March 27th, 2006

View from study (sunny)

Kitchen cupboards

I decided this morning to tidy the kitchen cupboard.

No, let's backtrack a bit. I need to explain about the iPod.

The reason for buying the iPod was to a) provide music in the car and b) enable me to play music while doing housework. Listening to music while doing tasks like ironing makes them so much more doable, but I don't have a CD player in the kitchen. I have had a personal CD player for a couple of years, but it's too large to wear comfortably, also it's not entirely impervious to movement. Fine when you're sitting quietly, but not when you're trying to enliven the housework by dancing round with a duster.

I was part way through my target of having music wherever I wanted it. The long awaited gadget for plugging the iPod into the car's cassette player arrived last week and works brilliantly, so I transferred a few more CDs to the iPod. However, before I could start bopping around the house I needed some way of wearing the iPod. Now you can buy expensive holders that strap on your arm, but I reckoned that just putting an eyelet in the little pouch it came with it would enable me to wear it on a thong round my neck.

Which brings us back to the kichen cupboard.

Somewhere in there was the eyelet kit for making nice eyelet holes in leather and fabric.

Before I started on the long road to de-clutterdom, I used to have an annual binge on the big cupboard in the kitchen. I would pull everything out into a huge heap on the table and floor, scrub the shelves and then slowly sort the stuff and re-stack it neatly. Gradully, over the weeks and months, it would all merge once more into a melange of dusters and tools and washing powder and shoe cleaning stuff.

Reading Julie Morgenstern's book introduced me to the concept of containerizing. Since then I've not had to do the big binge tidy on the kitchen cupboard, but the left hand side of the bottom shelf had become rather un-containerized and hence messy. But I knew that was where the eyelet kit was lurking.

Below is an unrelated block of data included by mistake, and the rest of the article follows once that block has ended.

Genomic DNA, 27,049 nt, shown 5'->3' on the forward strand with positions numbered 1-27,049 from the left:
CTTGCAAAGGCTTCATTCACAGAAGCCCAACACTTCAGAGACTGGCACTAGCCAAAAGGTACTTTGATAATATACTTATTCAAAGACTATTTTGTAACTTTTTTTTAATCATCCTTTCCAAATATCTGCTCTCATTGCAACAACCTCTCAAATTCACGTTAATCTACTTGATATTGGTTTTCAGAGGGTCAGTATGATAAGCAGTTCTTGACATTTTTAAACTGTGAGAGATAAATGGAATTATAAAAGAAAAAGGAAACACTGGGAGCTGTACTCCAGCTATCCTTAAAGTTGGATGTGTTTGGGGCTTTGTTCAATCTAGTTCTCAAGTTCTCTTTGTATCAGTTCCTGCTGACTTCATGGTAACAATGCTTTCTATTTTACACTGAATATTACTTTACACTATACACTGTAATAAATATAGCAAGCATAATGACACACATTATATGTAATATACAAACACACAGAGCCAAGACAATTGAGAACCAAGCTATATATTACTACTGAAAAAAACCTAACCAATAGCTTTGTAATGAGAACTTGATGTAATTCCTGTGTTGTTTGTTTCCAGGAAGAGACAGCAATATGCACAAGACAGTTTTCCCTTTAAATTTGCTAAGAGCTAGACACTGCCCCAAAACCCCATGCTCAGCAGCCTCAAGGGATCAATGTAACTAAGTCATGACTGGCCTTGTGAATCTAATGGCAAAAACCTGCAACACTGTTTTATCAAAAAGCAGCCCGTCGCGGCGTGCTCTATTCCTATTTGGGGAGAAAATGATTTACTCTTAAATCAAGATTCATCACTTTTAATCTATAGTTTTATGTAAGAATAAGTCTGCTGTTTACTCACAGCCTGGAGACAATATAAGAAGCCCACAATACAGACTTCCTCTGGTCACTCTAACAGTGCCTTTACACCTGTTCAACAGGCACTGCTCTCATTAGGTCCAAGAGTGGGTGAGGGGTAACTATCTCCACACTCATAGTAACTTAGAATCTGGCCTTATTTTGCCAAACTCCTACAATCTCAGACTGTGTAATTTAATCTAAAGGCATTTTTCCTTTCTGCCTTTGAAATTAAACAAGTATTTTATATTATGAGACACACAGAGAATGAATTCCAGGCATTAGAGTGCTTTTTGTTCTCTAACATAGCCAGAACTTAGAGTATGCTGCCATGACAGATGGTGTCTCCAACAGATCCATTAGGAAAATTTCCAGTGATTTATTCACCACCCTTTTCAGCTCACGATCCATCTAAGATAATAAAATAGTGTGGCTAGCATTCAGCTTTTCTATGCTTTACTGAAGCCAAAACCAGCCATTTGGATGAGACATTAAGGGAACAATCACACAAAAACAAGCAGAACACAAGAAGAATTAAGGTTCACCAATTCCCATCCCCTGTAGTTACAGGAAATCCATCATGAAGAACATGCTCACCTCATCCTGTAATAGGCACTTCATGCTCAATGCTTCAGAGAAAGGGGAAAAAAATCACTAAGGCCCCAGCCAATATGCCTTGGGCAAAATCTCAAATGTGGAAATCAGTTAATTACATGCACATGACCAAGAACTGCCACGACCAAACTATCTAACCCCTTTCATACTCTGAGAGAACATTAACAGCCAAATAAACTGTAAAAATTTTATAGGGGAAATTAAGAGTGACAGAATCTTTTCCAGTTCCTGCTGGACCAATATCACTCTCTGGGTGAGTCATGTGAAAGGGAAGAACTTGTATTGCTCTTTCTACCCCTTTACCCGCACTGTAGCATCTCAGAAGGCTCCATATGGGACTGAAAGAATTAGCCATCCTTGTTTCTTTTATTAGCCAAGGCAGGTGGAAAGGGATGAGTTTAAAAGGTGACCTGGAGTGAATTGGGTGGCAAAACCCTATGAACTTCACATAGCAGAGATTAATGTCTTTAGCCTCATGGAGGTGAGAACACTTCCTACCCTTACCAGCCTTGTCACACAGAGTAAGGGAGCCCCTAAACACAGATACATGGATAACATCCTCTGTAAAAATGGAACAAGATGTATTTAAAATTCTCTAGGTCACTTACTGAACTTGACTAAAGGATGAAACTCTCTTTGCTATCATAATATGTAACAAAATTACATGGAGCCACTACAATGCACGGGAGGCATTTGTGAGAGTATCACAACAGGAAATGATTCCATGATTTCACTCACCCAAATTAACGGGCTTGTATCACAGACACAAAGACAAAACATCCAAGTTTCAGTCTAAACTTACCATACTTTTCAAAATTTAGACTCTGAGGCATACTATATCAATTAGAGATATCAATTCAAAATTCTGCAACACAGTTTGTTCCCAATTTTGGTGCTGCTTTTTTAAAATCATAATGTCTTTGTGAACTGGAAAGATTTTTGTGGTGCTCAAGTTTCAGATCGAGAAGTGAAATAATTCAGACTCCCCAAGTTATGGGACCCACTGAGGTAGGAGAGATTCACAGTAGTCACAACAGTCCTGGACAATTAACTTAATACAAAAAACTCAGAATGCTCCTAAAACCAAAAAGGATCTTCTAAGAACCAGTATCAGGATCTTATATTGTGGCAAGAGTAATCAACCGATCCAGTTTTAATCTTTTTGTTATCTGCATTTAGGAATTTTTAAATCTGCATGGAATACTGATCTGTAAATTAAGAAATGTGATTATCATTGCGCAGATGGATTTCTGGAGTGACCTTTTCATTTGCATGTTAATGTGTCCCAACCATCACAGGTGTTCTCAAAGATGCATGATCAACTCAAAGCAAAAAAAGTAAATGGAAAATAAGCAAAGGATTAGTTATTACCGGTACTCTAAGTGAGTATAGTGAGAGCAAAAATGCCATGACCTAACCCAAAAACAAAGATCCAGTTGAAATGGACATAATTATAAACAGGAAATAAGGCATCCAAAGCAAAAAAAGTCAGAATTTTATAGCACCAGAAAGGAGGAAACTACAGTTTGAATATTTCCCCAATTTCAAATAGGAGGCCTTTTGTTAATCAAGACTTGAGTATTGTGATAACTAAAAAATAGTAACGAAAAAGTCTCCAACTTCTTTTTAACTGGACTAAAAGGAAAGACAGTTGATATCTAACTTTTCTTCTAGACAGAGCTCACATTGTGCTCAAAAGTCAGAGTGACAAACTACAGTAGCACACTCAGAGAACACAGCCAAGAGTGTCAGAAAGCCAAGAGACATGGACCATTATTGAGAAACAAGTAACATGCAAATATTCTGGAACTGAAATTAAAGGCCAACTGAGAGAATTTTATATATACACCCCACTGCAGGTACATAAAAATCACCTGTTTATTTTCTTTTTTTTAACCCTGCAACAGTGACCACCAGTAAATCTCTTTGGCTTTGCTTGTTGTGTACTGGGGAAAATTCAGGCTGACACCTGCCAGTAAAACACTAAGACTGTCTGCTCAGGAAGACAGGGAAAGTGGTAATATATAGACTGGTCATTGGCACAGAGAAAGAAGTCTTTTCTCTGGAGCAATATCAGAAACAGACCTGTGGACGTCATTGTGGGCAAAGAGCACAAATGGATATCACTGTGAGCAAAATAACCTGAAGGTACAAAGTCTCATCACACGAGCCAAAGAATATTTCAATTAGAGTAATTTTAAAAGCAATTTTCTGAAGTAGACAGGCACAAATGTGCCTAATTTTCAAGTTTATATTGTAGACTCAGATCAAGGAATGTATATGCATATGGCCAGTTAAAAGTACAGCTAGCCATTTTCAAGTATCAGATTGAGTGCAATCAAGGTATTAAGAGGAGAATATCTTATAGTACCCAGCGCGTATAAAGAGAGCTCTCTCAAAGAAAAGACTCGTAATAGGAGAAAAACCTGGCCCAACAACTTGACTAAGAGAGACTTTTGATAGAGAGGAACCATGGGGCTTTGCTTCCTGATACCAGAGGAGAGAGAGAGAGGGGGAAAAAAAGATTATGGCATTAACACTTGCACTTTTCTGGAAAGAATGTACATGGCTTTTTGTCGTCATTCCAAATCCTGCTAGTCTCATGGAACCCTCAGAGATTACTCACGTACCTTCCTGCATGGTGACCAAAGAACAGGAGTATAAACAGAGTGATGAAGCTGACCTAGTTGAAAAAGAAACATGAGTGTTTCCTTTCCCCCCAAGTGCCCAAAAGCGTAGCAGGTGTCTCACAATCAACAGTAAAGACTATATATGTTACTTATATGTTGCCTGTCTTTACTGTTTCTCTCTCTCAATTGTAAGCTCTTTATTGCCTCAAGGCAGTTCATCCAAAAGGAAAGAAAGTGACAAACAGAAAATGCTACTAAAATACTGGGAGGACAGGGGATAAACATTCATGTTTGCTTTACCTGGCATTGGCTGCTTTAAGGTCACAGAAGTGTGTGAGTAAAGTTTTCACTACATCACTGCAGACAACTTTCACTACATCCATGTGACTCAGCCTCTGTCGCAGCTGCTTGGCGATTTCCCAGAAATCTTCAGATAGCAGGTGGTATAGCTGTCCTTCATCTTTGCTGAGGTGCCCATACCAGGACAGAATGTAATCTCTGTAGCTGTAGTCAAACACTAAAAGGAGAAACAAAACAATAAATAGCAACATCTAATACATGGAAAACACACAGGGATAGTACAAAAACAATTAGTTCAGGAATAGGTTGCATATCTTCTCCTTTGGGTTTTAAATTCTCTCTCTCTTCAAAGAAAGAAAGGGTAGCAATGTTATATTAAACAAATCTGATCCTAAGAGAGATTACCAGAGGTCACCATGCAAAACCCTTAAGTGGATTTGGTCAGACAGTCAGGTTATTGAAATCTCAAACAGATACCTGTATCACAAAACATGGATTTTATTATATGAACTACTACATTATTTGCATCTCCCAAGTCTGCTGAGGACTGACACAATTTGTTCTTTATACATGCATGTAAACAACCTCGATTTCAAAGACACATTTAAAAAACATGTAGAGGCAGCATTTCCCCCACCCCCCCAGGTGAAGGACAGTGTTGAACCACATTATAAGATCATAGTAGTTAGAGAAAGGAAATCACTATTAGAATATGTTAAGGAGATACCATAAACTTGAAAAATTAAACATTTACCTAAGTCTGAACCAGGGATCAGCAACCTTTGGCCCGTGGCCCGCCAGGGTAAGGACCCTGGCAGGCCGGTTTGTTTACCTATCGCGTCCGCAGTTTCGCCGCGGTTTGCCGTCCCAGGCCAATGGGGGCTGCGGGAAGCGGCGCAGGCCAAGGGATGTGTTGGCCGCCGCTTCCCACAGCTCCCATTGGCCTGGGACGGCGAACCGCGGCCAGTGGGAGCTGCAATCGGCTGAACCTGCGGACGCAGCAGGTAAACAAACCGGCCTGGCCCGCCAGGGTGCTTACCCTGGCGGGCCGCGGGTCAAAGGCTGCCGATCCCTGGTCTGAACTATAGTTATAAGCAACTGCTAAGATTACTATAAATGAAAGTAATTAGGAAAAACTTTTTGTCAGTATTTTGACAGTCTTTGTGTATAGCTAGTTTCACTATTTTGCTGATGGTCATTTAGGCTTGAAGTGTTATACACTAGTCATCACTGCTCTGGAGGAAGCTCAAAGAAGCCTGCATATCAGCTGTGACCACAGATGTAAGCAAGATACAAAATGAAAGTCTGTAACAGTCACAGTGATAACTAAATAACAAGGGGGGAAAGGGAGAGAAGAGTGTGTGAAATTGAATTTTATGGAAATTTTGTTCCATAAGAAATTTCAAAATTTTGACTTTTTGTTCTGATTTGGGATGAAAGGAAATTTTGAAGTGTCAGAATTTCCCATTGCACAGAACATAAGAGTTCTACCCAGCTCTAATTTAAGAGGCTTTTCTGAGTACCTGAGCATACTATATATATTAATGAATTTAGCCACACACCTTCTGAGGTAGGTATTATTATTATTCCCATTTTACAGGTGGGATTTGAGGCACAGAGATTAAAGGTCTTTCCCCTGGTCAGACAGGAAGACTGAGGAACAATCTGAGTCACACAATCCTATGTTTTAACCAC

It didn't actually take long to find and I have now containerized the stuff that had outgrown its original small container and found containers for the things that didn't previously have a container and so, once the shelf is dry, it will all be put back neatly.

I might get the hang of this housework lark one day. *g*
View from study (sunny)

10 Things I *finally* learned about writing

Everyone's doing it all around the blogosphere, so here goes...

Disclaimer: These apply to me and my writing quirks. They may not apply to you and in fact it's possible that you need to do the opposite in some cases.

1. Write the first draft as though you are fleeing from Sodom and Gomorrah, i.e. just keep going, don't look back! The resulting draft will be neither as brilliant as one hopes nor as horrid as one fears. It will have good bits and bad bits, but can be revised. Beware the Endless Revision Loop!

2. Neither writing a synopsis upfront with a detailed plan of the story nor "writing to explore" works. Aim for the Middle WayTM, that is have a general idea of the overall arc of the story, but leave the detail to be discovered en route.

3. I need encouragement; I need to feel that someone wants me to finish the novel. But if I let people read the novel, I either want to go back and change the things they comment on or, if they praise it, I freeze with performance anxiety because I'm convinced that the next bit will not live up to the part they just read. Posting snippets of the good bits to LJ lets people know I'm progressing without the danger of falling into the Endless Revision Loop or succumbing to writer's block.

4. Never, having let someone read the opening of a novel, continue to write the rest as though the changes I need to make have already been made. Therein lies madness. Just don't let anyone read a novel until it's finished. It's much easier for everyone concerned.

5. Writing short stories is a waste of time. So many people are so much better at it that it's just not worth trying to compete. Far fewer people have the sheer stamina required to finish a 100,000 word novel and then go through it several more times while revising. I can do this, others can't. Having said that, short stories can be used to try out something new, e.g. omniscient viewpoint.

6. I should play to my strengths. Rather than constantly struggling to keep the tone of a story serious, write comedy! Leave angst to the youngsters. They do it so much better.

7, Having said that, it's good for me to push myself into new and unfamiliar areas. For example take a poetry course.

8. If I get stuck, try going back to writing by hand, with a fountain pen.

9. Whilst writing rituals can help to get the writing flowing when I'm writing at home, I can actually write almost anywhere including cafes and trains. In fact long train journeys are good for writing.

10. I must not overplan scenes in my head. Get words down on paper as soon as I know what's happening. However sketchy they are, they can be worked up into something better.

There are more, but I think those are the most important ones.

Off now to pick some more nits out of the final draft...